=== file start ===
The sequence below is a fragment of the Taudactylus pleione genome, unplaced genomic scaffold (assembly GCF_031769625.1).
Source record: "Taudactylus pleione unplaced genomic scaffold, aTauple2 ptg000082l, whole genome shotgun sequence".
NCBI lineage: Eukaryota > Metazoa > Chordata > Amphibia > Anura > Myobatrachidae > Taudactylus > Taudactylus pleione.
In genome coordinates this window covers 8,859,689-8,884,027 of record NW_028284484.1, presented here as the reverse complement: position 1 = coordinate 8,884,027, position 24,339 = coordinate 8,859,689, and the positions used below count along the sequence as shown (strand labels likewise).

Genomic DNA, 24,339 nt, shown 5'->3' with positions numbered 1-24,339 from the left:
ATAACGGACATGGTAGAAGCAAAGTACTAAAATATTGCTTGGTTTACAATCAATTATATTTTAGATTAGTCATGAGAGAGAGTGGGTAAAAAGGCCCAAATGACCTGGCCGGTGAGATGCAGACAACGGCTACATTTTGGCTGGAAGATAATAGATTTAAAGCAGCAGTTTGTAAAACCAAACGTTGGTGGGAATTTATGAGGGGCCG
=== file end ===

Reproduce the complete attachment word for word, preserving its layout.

The sequence below is a fragment of the Taudactylus pleione genome, unplaced genomic scaffold (assembly GCF_031769625.1).
Source record: "Taudactylus pleione unplaced genomic scaffold, aTauple2 ptg000082l, whole genome shotgun sequence".
NCBI lineage: Eukaryota > Metazoa > Chordata > Amphibia > Anura > Myobatrachidae > Taudactylus > Taudactylus pleione.
In genome coordinates this window covers 8,859,689-8,884,027 of record NW_028284484.1, presented here as the reverse complement: position 1 = coordinate 8,884,027, position 24,339 = coordinate 8,859,689, and the positions used below count along the sequence as shown (strand labels likewise).

Genomic DNA, 24,339 nt, shown 5'->3' with positions numbered 1-24,339 from the left:
ATAACGGACATGGTAGAAGCAAAGTACTAAAATATTGCTTGGTTTACAATCAATTATATTTTAGATTAGTCATGAGAGAGAGTGGGTAAAAAGGCCCAAATGACCTGGCCGGTGAGATGCAGACAACGGCTACATTTTGGCTGGAAGATAATAGATTTAAAGCAGCAGTTTGTAAAACCAAACGTTGGTGGGAATTTATGAGGGGCCG